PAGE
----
g r o t t o 1 1

Peeve Farm
Breeding peeves for show, not just to keep as pets
Brian Tiemann
Silicon ValleyNew York-based purveyor of a confusing mixture of Apple punditry, political bile, and sports car rentals.

btman at grotto11 dot com

Read These Too:

Steven Den Beste
James Lileks
Little Green Footballs
As the Apple Turns
Cold Fury
Capitalist Lion
Red Letter Day
Eric S. Raymond
Tal G in Jerusalem
Aziz Poonawalla
Corsair the Rational Pirate
Ravishing Light
Cartago Delenda Est

Cars without compromise.

Book Plugs:

Buy 'em and I get
money. I think.
BSD Mall

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12/31/2001 -   1/6/2002
12/24/2001 - 12/30/2001
12/17/2001 - 12/23/2001
Sunday, March 23, 2003
02:15 - That's how to start off a week

Lileks is in fine form this morning, coalescing the events of the past couple of days better than most, through the judicious application of one layer of observational indirection.

He's losing patience ever so slightly with the BBC, and the feeling I get in reading the way he conveys that impatience can only be described as "guilty glee".

Wait'll you see the new word they've coined.

01:59 - Something to be proud of

Before embarking on another afternoon of hard manual labor (sledgehammering concrete pads, digging up water-heavy sod, changing locks), and before buying the chair to go with that super-awesome sofa (we came up with a layout for the new master bedroom that will accommodate both), Lance and I stopped for lunch at Togo's. While I was ordering my sandwich, the girl making it saw my shirt and said, "Oh, Strong Bad!" We chortled about Homestar Runner for a bit; then when the other guy came to take my money, he said with a grin, "Hey, how much is that shirt?"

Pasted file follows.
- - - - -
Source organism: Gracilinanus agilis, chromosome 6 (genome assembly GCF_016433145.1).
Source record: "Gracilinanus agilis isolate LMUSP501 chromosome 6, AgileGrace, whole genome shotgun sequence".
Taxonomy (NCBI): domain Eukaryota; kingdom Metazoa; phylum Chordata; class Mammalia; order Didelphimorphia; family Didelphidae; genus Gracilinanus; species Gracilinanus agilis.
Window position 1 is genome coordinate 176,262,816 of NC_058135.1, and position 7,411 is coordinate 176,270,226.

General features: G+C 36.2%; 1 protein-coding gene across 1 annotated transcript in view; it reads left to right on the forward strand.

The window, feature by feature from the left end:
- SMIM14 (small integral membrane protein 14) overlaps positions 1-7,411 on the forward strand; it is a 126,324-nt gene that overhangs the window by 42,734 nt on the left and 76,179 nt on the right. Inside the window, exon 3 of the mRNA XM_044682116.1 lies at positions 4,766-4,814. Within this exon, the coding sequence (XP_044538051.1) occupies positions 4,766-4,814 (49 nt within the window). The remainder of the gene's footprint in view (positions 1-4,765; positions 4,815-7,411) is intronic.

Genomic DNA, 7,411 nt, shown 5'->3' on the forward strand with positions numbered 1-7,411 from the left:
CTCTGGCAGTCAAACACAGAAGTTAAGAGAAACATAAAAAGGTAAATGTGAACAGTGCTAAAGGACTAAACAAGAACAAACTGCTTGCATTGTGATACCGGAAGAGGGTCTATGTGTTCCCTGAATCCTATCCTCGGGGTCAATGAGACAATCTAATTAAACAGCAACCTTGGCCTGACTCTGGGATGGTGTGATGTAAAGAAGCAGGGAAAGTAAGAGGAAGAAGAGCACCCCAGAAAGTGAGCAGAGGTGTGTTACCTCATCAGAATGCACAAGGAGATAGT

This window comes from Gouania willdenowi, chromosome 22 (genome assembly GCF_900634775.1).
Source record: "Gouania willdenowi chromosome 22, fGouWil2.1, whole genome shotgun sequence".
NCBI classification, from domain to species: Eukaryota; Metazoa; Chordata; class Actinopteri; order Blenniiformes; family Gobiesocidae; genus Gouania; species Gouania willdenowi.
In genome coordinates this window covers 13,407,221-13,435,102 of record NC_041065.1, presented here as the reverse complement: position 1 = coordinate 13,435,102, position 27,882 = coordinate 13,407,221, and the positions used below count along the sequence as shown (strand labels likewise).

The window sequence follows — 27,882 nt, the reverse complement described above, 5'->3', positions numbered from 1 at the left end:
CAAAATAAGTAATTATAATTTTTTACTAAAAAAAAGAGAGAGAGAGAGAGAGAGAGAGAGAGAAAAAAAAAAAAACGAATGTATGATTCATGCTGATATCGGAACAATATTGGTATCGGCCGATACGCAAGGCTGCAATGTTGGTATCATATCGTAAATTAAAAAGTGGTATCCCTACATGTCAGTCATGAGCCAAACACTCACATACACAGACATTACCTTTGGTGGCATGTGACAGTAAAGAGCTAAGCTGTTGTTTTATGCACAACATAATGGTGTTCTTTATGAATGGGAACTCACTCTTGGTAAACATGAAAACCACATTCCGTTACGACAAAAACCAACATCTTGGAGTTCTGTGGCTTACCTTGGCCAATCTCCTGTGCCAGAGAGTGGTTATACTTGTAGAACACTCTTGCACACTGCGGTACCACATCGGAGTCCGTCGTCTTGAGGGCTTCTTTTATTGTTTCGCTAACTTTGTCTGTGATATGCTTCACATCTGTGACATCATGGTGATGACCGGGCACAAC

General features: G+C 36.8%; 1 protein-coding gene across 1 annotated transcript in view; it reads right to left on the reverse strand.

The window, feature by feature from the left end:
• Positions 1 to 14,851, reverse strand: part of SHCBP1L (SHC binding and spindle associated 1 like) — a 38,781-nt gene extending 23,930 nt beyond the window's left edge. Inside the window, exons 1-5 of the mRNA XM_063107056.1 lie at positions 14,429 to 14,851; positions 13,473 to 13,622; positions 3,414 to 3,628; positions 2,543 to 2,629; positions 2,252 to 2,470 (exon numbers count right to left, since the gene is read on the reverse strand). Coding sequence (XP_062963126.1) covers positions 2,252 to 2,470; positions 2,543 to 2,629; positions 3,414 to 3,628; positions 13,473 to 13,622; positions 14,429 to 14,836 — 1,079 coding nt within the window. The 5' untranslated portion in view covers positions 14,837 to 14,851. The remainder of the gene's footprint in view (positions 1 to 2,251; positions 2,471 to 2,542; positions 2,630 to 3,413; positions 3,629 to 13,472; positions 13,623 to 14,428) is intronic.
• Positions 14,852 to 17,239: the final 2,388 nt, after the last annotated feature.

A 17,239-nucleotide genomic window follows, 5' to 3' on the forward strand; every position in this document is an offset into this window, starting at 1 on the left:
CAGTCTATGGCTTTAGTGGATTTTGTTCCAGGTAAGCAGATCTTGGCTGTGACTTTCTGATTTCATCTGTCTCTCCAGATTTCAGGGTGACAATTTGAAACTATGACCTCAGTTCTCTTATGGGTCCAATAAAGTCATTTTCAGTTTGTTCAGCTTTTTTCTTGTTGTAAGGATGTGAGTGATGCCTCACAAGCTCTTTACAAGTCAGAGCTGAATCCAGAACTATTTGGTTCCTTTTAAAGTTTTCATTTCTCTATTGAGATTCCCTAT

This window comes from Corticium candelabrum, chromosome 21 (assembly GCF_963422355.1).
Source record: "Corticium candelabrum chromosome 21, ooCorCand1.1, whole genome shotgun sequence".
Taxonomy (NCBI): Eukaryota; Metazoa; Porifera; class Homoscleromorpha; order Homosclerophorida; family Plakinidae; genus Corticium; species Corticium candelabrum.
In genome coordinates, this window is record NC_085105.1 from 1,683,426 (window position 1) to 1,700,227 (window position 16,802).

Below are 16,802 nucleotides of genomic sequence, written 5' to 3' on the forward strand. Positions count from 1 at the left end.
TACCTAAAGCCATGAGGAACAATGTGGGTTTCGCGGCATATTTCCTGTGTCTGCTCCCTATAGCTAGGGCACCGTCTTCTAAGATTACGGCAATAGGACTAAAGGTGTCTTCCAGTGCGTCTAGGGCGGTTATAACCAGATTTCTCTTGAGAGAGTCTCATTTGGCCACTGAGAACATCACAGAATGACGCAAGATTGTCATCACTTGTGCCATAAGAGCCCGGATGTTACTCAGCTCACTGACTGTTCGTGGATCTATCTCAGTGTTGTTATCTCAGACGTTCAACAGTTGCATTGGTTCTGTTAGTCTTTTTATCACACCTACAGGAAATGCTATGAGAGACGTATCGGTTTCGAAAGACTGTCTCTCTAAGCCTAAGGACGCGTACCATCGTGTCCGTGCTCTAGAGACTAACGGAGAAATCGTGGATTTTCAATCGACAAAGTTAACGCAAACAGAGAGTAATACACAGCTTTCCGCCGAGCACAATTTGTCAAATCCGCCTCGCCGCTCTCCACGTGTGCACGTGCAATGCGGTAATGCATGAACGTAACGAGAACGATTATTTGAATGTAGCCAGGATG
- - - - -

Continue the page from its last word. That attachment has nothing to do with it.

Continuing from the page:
And now, in a Cold Stone Creamery after dinner, the girl who was making my ice cream said, "Hey, a Strong Bad shirt!"

I'd call that Total Meme PenetrationTM.

01:25 - Did someone set up us Saddam?


John Little at Blogs of War doesn't think much of the Saddam video just aired.

I can't believe I stayed up for the "historic speech from Saddam". It looked like another file piece. There was no way to put a date on it. It was intorduced by the Minister of Information who I increasingly suspect of running the country since he is the only official we really hear from. I want the last hour of my life back.

I don't know if there'll be much more info on this tonight (CNN and FoxNews both seem to have little more than a headline on the matter), but I'd like to hear whether it's true that the Minister of Information merely introduced the video rather than passing the microphone to Saddam in person, and whether the video in fact contained anything temporaneous.

If Little's brief analysis is correct, I'm actually weirdly encouraged in a way-- because it means the Iraqi power structure, such as it is, is living up to its well-earned and sterling reputation of honesty and kept promises. Up till now I was wondering, "So what about all that Stalin-class propaganda? C'mon, let's see some real world-class lying of the out-the-ass variety. Let's see some bluster and posturing and some verbal missiles fired at right angles to reality."

Well, it looks like that's all back in operation. To say nothing of good old-fashioned torture and slaughter of POWs, which I expect will absolutely scandalize that Human Rights Watch guy who was on the BBC last night. Or not.

Saturday, March 22, 2003
02:47 - Miscellaneity

Chris and I stopped off at a 7-11 on the way back from squash just now; and looking at the headlines and cover stories of the weekly magazines on the rack, I realized: these were all printed before the war started.